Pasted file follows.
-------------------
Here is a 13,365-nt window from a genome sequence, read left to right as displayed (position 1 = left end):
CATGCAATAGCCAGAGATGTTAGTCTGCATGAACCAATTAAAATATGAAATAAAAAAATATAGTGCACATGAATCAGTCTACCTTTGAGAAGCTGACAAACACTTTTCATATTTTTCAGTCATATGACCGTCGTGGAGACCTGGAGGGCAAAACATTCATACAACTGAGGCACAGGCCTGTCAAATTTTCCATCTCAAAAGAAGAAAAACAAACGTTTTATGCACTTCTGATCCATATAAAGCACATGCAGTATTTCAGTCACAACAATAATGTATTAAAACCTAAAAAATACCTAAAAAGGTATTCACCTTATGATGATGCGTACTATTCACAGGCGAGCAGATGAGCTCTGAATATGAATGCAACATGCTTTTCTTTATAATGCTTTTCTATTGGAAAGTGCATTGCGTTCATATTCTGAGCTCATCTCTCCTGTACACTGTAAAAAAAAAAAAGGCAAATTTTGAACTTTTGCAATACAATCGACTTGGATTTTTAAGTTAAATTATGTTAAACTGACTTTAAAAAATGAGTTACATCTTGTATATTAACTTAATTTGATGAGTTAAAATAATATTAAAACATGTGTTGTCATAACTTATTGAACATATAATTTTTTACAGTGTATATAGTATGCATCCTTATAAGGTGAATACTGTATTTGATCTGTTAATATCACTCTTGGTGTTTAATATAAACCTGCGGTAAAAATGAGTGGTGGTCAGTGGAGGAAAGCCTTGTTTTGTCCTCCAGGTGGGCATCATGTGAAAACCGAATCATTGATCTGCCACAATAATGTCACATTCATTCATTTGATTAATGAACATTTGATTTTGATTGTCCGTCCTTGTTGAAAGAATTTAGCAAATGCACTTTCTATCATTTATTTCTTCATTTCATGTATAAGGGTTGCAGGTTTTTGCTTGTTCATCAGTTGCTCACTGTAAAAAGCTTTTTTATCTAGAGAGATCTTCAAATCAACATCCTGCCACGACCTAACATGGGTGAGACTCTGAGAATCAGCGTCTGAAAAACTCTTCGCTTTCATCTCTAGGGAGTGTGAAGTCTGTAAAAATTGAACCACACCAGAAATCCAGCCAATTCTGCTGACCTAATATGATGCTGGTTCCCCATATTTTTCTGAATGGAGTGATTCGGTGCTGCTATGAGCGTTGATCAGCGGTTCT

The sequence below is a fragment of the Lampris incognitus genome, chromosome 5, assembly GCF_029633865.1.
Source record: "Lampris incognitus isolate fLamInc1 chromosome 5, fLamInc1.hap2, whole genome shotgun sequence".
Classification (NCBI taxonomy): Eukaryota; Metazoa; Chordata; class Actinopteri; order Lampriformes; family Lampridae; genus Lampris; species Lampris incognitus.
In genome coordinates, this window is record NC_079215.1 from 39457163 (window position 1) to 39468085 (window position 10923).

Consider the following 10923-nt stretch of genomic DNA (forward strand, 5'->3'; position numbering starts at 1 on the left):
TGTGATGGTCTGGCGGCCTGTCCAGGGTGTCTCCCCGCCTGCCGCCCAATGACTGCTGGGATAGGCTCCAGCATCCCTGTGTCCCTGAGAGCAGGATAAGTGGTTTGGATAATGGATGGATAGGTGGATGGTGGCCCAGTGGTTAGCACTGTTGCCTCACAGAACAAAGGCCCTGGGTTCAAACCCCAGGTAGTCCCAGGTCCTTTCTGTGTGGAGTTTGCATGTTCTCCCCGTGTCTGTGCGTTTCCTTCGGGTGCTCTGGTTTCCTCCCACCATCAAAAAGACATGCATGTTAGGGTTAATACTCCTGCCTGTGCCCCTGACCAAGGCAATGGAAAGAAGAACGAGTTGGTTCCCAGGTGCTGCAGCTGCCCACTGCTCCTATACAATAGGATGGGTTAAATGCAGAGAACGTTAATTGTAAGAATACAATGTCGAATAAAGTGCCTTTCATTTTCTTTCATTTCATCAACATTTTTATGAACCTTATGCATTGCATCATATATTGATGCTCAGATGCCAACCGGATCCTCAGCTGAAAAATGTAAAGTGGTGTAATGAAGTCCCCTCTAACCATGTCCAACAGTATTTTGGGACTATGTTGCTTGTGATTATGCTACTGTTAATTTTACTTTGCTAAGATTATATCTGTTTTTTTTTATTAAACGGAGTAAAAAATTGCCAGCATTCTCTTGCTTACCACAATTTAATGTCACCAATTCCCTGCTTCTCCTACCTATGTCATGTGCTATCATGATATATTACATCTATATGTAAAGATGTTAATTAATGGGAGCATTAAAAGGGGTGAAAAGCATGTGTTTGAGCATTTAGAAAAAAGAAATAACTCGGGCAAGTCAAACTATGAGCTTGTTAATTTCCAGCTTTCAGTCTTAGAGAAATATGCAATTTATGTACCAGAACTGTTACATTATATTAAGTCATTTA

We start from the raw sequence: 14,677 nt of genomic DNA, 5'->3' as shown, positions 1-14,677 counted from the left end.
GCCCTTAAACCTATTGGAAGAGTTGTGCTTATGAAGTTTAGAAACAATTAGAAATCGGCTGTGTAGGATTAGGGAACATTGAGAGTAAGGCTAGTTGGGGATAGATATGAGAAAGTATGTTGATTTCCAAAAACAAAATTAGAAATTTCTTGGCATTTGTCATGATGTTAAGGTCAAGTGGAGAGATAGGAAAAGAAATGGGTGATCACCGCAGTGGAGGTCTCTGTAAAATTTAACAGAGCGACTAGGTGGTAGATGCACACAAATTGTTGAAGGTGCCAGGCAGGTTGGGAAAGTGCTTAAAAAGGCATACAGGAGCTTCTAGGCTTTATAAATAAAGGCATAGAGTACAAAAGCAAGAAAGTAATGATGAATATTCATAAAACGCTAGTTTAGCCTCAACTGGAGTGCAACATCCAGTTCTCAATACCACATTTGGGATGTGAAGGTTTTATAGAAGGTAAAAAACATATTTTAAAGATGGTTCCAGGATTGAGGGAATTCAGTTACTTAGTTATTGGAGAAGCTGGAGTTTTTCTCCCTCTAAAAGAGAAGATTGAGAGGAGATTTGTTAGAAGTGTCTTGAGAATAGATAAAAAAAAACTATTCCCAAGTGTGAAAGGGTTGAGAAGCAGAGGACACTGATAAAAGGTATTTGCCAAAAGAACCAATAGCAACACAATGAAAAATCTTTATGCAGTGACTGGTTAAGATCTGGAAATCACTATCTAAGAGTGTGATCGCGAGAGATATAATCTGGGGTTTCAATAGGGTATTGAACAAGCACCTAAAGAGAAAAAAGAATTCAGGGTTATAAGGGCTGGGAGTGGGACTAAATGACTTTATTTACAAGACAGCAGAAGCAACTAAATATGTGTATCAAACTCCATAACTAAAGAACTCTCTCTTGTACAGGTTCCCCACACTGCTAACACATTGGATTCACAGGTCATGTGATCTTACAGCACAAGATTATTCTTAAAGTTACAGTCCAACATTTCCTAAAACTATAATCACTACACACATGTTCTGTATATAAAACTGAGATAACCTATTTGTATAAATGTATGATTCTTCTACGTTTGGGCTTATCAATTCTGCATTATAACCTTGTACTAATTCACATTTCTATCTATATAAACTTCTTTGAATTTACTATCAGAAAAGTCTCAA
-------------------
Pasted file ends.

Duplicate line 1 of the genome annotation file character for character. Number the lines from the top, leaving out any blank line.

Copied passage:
Here is a 13,365-nt window from a genome sequence, read left to right as displayed (position 1 = left end):